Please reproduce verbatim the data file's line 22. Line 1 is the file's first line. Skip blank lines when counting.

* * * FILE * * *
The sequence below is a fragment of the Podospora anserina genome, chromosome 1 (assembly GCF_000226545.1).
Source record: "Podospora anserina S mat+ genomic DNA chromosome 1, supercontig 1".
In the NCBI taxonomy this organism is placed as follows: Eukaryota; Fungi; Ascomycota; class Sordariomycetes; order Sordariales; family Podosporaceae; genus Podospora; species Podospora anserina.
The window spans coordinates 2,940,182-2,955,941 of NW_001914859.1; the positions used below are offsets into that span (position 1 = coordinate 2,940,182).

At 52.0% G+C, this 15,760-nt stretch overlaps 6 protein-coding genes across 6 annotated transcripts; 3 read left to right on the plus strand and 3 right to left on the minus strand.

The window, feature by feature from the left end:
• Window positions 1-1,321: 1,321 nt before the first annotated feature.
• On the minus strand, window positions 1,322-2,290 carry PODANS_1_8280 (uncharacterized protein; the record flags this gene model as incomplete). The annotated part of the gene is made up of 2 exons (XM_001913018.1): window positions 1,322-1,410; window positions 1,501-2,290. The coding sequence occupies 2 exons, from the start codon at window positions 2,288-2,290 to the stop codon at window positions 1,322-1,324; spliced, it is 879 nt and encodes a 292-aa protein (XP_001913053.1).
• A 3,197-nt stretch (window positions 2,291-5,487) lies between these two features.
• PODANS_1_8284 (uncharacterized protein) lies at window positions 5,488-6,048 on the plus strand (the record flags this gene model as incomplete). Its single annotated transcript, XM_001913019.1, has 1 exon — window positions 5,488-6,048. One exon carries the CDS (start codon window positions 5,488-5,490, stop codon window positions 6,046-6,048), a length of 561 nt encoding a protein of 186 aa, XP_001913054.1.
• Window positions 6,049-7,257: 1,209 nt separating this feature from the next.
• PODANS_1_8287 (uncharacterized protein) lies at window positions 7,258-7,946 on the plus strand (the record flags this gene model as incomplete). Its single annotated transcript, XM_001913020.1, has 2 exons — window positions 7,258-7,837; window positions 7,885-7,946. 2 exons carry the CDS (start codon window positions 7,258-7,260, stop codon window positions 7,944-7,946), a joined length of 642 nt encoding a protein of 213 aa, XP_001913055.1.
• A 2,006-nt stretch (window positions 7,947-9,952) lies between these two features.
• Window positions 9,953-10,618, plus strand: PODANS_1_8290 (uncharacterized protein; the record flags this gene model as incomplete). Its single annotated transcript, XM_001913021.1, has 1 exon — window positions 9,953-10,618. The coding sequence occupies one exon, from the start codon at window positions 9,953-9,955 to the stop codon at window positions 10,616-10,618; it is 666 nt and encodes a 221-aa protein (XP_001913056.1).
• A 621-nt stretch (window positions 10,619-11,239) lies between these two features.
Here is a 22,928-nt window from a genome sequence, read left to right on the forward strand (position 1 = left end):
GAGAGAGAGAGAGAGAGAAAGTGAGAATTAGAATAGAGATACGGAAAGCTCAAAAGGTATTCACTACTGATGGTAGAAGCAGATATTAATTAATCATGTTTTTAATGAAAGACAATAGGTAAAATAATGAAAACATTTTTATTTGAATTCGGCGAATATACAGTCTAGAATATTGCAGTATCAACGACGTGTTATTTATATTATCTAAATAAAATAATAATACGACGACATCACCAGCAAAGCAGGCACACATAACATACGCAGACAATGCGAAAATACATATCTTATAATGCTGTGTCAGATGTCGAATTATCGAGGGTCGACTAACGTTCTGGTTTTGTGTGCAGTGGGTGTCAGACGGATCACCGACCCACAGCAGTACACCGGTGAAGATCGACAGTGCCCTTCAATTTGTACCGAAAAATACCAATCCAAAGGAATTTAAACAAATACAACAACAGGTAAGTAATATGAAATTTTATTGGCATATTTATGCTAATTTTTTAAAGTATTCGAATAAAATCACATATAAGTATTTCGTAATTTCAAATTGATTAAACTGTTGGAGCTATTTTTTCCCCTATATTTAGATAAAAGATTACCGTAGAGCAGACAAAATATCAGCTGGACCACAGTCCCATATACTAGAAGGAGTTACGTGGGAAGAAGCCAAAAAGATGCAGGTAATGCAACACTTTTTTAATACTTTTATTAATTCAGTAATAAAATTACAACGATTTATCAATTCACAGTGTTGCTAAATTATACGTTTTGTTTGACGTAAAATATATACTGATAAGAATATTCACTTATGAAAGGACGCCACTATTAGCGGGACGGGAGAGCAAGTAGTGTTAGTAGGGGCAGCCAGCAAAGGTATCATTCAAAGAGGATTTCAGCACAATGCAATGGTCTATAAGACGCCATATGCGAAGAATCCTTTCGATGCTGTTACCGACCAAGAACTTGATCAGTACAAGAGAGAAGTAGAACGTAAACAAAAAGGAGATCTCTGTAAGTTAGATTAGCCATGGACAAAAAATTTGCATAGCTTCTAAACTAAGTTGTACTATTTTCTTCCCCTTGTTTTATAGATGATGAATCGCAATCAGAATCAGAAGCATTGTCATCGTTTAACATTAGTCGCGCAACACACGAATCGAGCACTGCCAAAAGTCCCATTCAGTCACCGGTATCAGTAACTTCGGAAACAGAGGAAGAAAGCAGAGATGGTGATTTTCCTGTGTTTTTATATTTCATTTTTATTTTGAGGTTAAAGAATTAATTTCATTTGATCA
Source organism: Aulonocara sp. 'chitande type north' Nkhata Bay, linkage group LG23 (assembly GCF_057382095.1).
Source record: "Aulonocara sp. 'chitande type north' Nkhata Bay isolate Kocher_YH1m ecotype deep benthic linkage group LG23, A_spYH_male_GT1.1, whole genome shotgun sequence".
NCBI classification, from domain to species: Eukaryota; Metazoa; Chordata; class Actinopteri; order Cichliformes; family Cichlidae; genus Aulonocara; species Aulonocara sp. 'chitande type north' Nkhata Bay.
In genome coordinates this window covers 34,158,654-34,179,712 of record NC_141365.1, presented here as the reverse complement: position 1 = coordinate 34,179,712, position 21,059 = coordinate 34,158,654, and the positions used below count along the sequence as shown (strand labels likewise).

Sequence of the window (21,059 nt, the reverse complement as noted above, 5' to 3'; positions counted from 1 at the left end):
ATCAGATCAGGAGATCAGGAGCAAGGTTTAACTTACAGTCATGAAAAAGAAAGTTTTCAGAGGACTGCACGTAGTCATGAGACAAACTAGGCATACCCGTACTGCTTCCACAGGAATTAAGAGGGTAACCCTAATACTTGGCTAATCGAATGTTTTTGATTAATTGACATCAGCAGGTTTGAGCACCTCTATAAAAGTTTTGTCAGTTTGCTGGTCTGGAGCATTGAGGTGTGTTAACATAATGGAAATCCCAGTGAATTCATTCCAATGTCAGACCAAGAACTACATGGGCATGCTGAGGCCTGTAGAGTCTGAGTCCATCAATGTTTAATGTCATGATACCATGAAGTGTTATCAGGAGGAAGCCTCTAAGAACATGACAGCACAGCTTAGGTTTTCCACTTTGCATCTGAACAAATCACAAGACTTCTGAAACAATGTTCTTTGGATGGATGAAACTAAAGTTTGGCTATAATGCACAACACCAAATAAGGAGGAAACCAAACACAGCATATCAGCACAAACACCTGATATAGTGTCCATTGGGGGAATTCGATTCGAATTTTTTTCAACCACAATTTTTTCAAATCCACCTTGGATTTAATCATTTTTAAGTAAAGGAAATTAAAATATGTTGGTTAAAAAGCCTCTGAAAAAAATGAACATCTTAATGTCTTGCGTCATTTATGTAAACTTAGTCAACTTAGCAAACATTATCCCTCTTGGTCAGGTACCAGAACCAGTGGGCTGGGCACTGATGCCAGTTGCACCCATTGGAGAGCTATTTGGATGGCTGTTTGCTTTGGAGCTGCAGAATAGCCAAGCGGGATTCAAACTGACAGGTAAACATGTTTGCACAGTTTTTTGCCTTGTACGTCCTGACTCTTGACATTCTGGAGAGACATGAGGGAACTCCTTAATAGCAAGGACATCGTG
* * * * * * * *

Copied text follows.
Sequence of the window (21,059 nt, the reverse complement as noted above, 5' to 3'; positions counted from 1 at the left end):